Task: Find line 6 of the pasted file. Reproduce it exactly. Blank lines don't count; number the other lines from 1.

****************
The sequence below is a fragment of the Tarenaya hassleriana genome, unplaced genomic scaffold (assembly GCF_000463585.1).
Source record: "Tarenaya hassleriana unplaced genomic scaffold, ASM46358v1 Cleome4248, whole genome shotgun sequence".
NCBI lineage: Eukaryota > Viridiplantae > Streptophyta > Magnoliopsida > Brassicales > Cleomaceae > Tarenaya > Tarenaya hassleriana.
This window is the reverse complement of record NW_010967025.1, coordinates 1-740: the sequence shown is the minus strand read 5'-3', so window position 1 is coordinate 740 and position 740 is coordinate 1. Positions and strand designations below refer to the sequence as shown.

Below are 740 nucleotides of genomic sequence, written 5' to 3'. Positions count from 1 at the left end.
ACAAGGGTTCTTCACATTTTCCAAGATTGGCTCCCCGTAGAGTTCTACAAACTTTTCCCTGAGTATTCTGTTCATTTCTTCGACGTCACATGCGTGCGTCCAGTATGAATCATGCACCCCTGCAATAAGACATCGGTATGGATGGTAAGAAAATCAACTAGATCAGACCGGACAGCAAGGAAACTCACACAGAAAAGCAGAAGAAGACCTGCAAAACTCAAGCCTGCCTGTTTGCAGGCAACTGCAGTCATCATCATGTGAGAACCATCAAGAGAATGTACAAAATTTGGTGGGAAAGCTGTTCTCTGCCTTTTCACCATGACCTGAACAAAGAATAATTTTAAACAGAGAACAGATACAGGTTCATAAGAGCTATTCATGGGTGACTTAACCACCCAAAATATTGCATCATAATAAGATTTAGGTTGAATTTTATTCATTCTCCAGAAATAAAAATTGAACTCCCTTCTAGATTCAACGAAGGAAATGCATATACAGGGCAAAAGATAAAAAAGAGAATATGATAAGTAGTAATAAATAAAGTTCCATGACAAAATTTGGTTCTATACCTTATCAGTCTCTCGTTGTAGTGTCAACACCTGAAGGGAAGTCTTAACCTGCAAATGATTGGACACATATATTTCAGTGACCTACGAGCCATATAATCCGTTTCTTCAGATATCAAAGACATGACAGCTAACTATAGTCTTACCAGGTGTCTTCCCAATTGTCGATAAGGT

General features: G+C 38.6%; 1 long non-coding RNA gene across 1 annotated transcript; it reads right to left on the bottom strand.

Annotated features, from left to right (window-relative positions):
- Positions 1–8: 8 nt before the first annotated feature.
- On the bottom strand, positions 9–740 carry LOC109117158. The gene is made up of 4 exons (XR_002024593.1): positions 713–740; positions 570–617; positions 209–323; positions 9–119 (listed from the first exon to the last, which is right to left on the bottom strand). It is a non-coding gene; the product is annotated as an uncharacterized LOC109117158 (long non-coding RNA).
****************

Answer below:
ACAAGGGTTCTTCACATTTTCCAAGATTGGCTCCCCGTAGAGTTCTACAAACTTTTCCCTGAGTATTCTGTTCATTTCTTCGACGTCACATGCGTGCGTCCAGTATGAATCATGCACCCCTGCAATAAGACATCGGTATGGATGGTAAGAAAATCAACTAGATCAGACCGGACAGCAAGGAAACTCACACAGAAAAGCAGAAGAAGACCTGCAAAACTCAAGCCTGCCTGTTTGCAGGCAACTGCAGTCATCATCATGTGAGAACCATCAAGAGAATGTACAAAATTTGGTGGGAAAGCTGTTCTCTGCCTTTTCACCATGACCTGAACAAAGAATAATTTTAAACAGAGAACAGATACAGGTTCATAAGAGCTATTCATGGGTGACTTAACCACCCAAAATATTGCATCATAATAAGATTTAGGTTGAATTTTATTCATTCTCCAGAAATAAAAATTGAACTCCCTTCTAGATTCAACGAAGGAAATGCATATACAGGGCAAAAGATAAAAAAGAGAATATGATAAGTAGTAATAAATAAAGTTCCATGACAAAATTTGGTTCTATACCTTATCAGTCTCTCGTTGTAGTGTCAACACCTGAAGGGAAGTCTTAACCTGCAAATGATTGGACACATATATTTCAGTGACCTACGAGCCATATAATCCGTTTCTTCAGATATCAAAGACATGACAGCTAACTATAGTCTTACCAGGTGTCTTCCCAATTGTCGATAAGGT